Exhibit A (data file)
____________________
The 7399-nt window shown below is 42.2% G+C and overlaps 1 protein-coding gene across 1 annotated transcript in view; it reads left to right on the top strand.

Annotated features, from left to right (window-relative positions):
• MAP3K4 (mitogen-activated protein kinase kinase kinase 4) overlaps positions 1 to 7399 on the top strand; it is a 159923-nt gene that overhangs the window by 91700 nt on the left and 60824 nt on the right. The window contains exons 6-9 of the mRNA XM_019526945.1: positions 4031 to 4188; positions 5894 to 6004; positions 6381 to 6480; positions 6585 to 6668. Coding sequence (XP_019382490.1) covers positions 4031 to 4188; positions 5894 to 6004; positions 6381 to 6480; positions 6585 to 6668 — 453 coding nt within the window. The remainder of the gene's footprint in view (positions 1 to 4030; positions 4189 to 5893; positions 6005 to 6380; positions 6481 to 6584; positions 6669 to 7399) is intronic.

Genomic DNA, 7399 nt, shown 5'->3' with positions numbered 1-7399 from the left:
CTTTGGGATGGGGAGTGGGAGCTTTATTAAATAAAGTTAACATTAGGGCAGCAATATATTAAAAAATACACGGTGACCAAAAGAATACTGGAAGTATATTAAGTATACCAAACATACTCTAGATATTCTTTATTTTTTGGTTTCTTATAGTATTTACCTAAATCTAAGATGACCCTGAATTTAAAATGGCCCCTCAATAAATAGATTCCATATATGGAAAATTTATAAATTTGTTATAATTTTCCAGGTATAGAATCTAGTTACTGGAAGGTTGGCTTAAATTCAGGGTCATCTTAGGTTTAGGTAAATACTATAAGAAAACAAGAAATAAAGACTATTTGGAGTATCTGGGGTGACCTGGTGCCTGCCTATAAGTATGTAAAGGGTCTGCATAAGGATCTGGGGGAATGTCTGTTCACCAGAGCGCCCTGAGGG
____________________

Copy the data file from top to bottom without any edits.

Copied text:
The 7399-nt window shown below is 42.2% G+C and overlaps 1 protein-coding gene across 1 annotated transcript in view; it reads left to right on the top strand.

Annotated features, from left to right (window-relative positions):
• MAP3K4 (mitogen-activated protein kinase kinase kinase 4) overlaps positions 1 to 7399 on the top strand; it is a 159923-nt gene that overhangs the window by 91700 nt on the left and 60824 nt on the right. The window contains exons 6-9 of the mRNA XM_019526945.1: positions 4031 to 4188; positions 5894 to 6004; positions 6381 to 6480; positions 6585 to 6668. Coding sequence (XP_019382490.1) covers positions 4031 to 4188; positions 5894 to 6004; positions 6381 to 6480; positions 6585 to 6668 — 453 coding nt within the window. The remainder of the gene's footprint in view (positions 1 to 4030; positions 4189 to 5893; positions 6005 to 6380; positions 6481 to 6584; positions 6669 to 7399) is intronic.

Genomic DNA, 7399 nt, shown 5'->3' with positions numbered 1-7399 from the left:
CTTTGGGATGGGGAGTGGGAGCTTTATTAAATAAAGTTAACATTAGGGCAGCAATATATTAAAAAATACACGGTGACCAAAAGAATACTGGAAGTATATTAAGTATACCAAACATACTCTAGATATTCTTTATTTTTTGGTTTCTTATAGTATTTACCTAAATCTAAGATGACCCTGAATTTAAAATGGCCCCTCAATAAATAGATTCCATATATGGAAAATTTATAAATTTGTTATAATTTTCCAGGTATAGAATCTAGTTACTGGAAGGTTGGCTTAAATTCAGGGTCATCTTAGGTTTAGGTAAATACTATAAGAAAACAAGAAATAAAGACTATTTGGAGTATCTGGGGTGACCTGGTGCCTGCCTATAAGTATGTAAAGGGTCTGCATAAGGATCTGGGGGAATGTCTGTTCACCAGAGCGCCCTGAGGG